Anime News Network reports that sales of electronic manga in Japan totaled 10.6 billion yen, or about $95.7 million, in 2006. That’s a respectable increase over the 3.4 million yen spent in 2005. One aspect that is being watched on this side of the Pacific is how much is going to cell phones rather than computer screens: It was pretty lopsided last year, with 2.4 billion yen being spent to view manga on computers and 8.2 billion to read it on cell phones.
There are a couple of reasons for this. One is that many Japanese people commute by train, not car, so they have big blocks of time to read cell phone manga. But this article, translated by Manganews earlier this year, touches on another important difference:
The main factor of this popularity is establishment of the “fixed fee system” for packet communication in cellular phones. If the customer contracts fixed fee system, he has to pay only the membership fee (300 yen per month) without worrying about the communication fee.
As the mother of two teenagers, I know this is not a theoretical concern: My daughter just discovered text messaging, and we discovered she had discovered it when our bill went up by $25 in one month. Back when I was a full-time newspaper reporter, I was the chief offender, exceeding our allowed minutes every month just with voice calls. So while you apparently don’t get billed for reading time (the comic is downloaded to your phone), UClick’s info page notes that your carrier, as a separate entity, can charge for browsing and downloading, and they can tack on a “transport fee” as well.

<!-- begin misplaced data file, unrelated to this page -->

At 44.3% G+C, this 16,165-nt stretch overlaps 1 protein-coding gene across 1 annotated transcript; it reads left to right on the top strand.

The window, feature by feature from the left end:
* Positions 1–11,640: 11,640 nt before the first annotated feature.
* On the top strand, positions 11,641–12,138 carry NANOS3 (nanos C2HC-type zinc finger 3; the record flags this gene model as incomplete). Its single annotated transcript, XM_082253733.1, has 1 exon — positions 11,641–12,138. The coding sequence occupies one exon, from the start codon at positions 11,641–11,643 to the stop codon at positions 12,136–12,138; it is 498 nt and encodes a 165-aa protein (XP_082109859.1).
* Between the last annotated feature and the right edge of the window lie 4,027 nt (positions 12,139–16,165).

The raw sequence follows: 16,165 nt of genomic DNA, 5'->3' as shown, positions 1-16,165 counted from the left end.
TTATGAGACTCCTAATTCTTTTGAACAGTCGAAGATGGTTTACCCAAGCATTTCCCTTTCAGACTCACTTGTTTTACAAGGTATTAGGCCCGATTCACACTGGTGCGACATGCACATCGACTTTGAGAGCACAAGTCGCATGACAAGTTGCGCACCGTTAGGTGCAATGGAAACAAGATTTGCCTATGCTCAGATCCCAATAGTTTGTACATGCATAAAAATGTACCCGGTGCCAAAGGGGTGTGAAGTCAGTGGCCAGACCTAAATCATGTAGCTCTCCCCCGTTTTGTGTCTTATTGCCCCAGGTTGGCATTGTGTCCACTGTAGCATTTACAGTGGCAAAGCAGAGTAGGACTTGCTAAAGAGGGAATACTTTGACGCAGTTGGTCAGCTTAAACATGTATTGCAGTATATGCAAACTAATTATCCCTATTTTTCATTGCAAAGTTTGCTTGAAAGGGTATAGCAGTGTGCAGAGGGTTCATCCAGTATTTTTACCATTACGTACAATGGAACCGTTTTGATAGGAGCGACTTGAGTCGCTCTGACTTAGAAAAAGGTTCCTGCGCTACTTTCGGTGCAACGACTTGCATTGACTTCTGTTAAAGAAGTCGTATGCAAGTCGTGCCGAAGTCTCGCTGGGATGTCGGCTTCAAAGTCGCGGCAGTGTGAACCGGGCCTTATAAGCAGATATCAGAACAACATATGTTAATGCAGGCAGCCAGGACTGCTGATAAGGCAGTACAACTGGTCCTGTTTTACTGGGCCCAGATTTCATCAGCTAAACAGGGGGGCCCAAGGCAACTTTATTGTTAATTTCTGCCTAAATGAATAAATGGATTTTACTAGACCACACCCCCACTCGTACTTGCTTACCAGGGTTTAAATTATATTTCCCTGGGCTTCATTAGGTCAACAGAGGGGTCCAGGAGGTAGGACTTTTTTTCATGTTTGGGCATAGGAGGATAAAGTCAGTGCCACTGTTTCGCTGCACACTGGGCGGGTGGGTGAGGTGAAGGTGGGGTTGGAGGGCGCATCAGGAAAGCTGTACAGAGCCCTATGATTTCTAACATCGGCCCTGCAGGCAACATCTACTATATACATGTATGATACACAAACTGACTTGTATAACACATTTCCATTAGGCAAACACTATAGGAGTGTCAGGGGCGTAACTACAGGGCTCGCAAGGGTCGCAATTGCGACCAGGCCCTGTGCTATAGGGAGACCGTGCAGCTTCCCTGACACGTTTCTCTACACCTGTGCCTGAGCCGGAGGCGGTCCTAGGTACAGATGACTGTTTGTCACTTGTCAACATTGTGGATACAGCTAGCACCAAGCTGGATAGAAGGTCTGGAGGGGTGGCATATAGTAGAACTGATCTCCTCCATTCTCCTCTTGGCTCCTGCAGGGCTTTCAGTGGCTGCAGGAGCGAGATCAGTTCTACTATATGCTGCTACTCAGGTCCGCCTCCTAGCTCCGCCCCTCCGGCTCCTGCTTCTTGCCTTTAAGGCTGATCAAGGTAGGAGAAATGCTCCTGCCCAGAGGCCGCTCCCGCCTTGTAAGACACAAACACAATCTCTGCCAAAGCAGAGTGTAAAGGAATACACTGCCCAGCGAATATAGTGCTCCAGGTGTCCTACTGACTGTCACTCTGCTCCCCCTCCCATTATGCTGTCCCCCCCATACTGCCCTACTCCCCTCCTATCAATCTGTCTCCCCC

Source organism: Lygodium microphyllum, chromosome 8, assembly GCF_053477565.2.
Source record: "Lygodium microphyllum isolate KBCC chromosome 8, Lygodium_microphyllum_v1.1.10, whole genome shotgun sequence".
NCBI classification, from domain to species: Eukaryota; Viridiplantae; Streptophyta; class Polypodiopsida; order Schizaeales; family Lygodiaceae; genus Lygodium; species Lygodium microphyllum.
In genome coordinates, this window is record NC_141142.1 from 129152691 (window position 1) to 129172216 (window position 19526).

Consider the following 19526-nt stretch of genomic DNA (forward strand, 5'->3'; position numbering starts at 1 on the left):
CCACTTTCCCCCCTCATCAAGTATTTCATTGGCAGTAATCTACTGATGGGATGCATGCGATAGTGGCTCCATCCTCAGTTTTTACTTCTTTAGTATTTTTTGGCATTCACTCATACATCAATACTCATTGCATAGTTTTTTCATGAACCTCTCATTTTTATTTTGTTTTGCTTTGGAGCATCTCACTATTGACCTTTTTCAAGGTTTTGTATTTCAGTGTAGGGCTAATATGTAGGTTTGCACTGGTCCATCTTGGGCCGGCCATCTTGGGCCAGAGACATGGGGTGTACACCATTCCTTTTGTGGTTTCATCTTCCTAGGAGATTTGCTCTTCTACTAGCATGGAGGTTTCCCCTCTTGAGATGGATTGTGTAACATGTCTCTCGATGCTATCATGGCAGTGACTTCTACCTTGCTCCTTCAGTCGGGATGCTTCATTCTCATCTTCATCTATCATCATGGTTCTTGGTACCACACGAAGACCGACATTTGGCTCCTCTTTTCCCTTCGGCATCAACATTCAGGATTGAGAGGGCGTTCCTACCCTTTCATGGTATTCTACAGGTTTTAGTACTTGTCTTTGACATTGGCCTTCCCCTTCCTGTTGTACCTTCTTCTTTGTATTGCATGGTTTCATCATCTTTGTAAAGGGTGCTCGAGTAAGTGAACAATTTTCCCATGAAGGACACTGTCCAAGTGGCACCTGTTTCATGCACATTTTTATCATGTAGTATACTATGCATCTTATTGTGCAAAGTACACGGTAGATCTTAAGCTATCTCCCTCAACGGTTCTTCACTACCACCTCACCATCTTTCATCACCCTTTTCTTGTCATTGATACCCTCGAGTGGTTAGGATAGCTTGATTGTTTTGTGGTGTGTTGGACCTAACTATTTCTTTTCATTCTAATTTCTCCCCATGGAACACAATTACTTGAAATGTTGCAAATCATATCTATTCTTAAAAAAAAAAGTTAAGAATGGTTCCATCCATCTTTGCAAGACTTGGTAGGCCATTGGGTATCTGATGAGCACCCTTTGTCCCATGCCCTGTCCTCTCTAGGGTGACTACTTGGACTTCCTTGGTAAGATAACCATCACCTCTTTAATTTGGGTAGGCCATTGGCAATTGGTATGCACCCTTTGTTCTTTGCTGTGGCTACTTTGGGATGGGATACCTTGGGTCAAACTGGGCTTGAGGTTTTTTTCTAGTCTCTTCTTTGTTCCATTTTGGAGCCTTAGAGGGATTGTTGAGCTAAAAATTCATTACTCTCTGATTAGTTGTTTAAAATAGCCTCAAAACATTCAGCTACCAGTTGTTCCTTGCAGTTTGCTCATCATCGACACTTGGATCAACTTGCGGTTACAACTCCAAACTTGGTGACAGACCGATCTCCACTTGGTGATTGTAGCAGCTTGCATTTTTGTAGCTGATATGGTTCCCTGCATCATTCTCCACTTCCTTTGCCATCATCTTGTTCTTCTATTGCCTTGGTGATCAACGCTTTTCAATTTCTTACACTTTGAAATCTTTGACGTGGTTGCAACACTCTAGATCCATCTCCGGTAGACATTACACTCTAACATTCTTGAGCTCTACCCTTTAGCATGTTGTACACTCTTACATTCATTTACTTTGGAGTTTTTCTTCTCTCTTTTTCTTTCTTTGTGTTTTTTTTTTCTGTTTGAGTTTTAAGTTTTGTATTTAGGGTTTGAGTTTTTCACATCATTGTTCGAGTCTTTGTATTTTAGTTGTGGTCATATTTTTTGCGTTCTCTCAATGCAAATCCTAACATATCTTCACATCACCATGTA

With the advent of the Google phone, people have started talking about decoupling mobile phones from the carriers. Since I have never met anyone who didn’t hate their carrier, this is likely to be a popular idea, and it may be a requirement for cell phone manga to catch on with the public here. Until that happens, I’m too worried that my carrier will find a million extras to charge me for every time I look at a comic.
Which is really a shame, because after talking to Thunder Road creators Sean Demory and Steven Sanders, I’m curious to see this new medium in action.